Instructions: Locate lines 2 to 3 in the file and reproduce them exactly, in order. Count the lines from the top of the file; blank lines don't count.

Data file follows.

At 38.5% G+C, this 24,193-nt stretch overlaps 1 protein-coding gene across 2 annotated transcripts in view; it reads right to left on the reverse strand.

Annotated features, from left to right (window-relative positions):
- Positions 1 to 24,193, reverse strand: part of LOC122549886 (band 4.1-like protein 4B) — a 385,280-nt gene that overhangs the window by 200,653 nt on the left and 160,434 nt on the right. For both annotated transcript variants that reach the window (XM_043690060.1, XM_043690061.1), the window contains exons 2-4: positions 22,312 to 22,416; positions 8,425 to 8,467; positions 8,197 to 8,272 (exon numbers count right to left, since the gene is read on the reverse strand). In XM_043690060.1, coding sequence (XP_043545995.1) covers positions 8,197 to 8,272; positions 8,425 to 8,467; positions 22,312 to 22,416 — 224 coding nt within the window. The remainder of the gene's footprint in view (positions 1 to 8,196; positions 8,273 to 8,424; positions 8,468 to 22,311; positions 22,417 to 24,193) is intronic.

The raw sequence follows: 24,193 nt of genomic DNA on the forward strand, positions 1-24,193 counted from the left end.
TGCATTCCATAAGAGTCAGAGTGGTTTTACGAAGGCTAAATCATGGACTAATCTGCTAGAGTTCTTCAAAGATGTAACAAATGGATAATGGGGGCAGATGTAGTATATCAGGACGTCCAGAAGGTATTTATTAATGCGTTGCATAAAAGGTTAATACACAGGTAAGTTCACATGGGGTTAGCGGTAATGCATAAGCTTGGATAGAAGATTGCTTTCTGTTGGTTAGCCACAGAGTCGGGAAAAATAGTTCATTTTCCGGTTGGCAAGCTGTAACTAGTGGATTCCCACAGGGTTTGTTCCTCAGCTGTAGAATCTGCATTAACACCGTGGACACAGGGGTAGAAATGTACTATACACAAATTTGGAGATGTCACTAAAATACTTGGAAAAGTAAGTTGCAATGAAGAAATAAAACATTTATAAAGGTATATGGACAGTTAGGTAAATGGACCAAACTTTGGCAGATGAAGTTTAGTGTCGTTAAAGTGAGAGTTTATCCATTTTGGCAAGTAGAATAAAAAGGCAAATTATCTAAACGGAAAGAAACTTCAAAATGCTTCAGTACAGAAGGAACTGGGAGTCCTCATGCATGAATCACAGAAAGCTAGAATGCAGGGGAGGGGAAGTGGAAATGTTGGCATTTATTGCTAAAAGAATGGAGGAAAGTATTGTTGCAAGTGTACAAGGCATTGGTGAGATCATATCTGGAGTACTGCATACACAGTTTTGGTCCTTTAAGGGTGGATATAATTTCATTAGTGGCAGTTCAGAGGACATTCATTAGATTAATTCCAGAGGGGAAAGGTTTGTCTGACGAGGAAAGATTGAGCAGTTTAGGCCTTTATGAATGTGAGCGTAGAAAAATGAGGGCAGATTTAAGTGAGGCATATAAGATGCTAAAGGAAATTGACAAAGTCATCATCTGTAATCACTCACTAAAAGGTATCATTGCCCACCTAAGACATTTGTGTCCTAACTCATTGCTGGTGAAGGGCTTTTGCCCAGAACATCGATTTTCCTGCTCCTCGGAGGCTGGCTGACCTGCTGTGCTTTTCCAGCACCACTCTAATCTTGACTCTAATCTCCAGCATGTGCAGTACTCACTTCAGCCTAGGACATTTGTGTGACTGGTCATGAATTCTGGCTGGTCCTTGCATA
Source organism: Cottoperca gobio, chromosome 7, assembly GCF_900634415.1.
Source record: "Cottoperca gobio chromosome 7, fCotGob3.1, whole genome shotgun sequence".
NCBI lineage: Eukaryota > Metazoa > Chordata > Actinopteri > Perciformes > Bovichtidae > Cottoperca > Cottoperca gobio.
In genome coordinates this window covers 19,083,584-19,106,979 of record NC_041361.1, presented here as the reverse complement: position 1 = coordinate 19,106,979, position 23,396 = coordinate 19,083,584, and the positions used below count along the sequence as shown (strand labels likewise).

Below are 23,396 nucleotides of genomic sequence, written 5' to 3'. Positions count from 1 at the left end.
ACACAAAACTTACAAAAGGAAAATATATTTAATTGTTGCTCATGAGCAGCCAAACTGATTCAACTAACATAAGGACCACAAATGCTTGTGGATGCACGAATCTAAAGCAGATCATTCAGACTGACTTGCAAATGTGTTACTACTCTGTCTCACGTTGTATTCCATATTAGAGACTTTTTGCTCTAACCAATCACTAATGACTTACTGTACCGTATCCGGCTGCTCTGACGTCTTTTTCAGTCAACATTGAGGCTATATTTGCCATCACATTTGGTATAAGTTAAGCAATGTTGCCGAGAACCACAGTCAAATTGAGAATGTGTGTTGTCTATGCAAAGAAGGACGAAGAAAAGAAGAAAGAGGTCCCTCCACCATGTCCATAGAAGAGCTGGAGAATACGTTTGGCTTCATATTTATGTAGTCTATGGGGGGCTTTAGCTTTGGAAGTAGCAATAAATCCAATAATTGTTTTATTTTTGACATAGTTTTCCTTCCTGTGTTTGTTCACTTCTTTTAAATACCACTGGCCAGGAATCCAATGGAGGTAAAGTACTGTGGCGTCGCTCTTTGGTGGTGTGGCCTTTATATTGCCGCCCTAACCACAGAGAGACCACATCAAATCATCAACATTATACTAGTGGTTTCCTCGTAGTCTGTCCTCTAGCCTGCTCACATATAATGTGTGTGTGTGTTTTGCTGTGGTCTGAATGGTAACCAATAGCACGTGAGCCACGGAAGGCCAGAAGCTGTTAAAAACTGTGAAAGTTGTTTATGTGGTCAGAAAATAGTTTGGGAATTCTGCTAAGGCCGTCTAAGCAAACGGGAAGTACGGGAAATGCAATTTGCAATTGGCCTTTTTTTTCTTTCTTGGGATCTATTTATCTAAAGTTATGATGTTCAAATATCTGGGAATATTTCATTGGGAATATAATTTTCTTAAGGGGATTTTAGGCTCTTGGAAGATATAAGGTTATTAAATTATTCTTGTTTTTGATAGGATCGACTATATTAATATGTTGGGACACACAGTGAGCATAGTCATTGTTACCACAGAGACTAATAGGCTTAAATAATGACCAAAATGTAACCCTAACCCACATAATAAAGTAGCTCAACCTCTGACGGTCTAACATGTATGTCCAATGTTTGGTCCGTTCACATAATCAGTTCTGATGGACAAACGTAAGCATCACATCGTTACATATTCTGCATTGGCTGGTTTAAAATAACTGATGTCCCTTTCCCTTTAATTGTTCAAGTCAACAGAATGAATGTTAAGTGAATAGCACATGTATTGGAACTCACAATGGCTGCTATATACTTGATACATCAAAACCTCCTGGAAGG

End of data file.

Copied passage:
Annotated features, from left to right (window-relative positions):
- Positions 1 to 24,193, reverse strand: part of LOC122549886 (band 4.1-like protein 4B) — a 385,280-nt gene that overhangs the window by 200,653 nt on the left and 160,434 nt on the right. For both annotated transcript variants that reach the window (XM_043690060.1, XM_043690061.1), the window contains exons 2-4: positions 22,312 to 22,416; positions 8,425 to 8,467; positions 8,197 to 8,272 (exon numbers count right to left, since the gene is read on the reverse strand). In XM_043690060.1, coding sequence (XP_043545995.1) covers positions 8,197 to 8,272; positions 8,425 to 8,467; positions 22,312 to 22,416 — 224 coding nt within the window. The remainder of the gene's footprint in view (positions 1 to 8,196; positions 8,273 to 8,424; positions 8,468 to 22,311; positions 22,417 to 24,193) is intronic.